Tu(n)esday: Decisions...
TBT: Gen3...


I have nothing against Felicity Huffman and Lori Loughlin. Well, I should qualify that statement by saying I had nothing against them until yesterday. 


That said, when it was announced they had either been arrested or warrants had been filed for their arrest, I laughed. Hard. Not because it was them but because it was privilege finally rebuked by the law. 

College is a pain in the ass to get into. And once you’re in, it’s not easy to stay in, be the reasons academic or financial.

So when I hear that people cheat the system, I feel no sympathy for them when they’re caught. I feel good about it, in fact. 

But the issue is that this happened at all and that is not the fault of Huffman or Loughlin or anyone else whose name is likely to be announced in the near future. 

It’s the fault of our massively screwed-up higher education system. It’s a broken institution at all levels, public or private, D-I all the way to D-III. They prioritize legacy applicants. They give preference to family and friends of donors. They want the money that comes from top quality athletes with middling to poor grades as opposed to smart kids. 

There’s just so much bullshit to wade through in college admissions (I used to work in higher ed, mind you), that it’s just not worth it anymore. And for what? A piece of paper that doesn’t tell a prospective employer anything other than that you were able to commit to some program — any program — for four or five or six years. 

I need to stop. I’m starting to feel ill. 


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I understand and feel your anger. I decided to drop out of college because I was sick of it. Hence, I have no college degree. It infuriates me to see SO many job postings requiring one when it's absolutely no indication of whether the person can do the job. I have met plenty of people with degrees with what seemed like no brain cells at all, and very intelligent people without degrees. I wish society would stop pushing kids into (possibly) a lifetime of debt for a piece of paper they shouldn't need, at least not for MANY professions. On the job training is not as prevalent as before which is sad.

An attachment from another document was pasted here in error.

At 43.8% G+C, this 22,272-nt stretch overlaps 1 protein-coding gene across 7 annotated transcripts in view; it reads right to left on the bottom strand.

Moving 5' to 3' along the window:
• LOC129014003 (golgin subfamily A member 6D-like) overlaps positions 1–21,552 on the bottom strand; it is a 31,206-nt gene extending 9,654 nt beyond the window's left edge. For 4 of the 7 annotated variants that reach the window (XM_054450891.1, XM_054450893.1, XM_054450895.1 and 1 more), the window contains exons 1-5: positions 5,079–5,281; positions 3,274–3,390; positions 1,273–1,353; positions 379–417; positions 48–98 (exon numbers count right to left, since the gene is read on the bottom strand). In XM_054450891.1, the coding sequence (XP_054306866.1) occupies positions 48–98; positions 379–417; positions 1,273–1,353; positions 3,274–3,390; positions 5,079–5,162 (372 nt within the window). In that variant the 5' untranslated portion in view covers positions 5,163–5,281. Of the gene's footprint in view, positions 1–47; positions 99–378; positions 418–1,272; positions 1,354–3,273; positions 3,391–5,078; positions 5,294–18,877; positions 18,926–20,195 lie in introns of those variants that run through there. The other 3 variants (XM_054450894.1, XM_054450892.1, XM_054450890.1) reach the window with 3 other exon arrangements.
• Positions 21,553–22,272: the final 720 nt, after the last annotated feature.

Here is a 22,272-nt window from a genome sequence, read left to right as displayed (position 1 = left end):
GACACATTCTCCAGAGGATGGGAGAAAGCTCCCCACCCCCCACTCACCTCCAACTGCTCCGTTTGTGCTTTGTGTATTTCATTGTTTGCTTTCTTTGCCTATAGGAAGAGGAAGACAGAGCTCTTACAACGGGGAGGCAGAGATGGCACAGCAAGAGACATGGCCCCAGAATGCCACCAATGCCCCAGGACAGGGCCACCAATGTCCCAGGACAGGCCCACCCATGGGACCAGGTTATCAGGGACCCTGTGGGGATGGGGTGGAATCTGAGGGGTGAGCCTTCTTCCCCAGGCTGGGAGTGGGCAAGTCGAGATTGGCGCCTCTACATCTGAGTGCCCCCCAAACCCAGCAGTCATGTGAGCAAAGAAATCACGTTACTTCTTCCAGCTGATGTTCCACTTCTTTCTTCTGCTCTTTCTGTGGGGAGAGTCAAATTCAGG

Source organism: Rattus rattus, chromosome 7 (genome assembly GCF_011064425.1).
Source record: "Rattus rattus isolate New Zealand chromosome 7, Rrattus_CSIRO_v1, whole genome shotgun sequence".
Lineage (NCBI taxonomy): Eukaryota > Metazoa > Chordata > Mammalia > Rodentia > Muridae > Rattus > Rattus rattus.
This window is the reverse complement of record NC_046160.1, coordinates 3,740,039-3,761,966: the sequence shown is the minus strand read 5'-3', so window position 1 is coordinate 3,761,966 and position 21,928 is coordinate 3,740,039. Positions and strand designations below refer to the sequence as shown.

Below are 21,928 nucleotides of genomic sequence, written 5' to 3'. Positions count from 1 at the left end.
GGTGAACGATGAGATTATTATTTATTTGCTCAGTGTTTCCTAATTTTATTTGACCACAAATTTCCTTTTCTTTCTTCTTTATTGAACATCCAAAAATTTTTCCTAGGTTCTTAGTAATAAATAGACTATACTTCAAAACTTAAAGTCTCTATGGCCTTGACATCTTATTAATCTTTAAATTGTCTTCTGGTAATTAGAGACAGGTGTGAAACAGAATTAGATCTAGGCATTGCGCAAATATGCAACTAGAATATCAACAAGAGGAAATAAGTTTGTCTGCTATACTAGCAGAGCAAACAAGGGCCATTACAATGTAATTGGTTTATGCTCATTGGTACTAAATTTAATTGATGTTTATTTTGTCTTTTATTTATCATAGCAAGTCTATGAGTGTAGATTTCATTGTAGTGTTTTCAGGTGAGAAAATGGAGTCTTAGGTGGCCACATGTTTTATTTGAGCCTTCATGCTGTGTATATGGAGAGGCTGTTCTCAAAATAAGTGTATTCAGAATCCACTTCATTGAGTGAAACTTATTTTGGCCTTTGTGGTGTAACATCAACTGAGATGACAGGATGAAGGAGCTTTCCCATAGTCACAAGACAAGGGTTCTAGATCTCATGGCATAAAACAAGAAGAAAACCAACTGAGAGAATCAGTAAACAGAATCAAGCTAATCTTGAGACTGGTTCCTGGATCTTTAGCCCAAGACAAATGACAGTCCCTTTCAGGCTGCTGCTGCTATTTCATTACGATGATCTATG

OTJ Training should be a primary focus. As to a degree, it’s not like my BA did anything for me, but my MA did. It introduced me to web design, something I’d never considered before. But I totally get where you’re coming from. My co-QA Engineer has, I think, an Associate’s degree and she’s more well respected around here for her knowledge and versatility (all learned OTJ) than just about anyone else. What she says, goes.

Marty Mankins

I dropped out of college as an undergrad (it took me 2.5 years to get my Associates) due to bad grades cause I was already working full time for 4 years as a system admin. College for me was hard, especially math. So part of me gets wanting to get into a good university and get a top notch education. The other part of me thinks that this privilege of having money and connections defies everything about the college struggle. It's not supposed to be a cake walk.

I think these two and the other 30 that are involved in this mess need a modern day smack down.


A smack down is indeed necessary.

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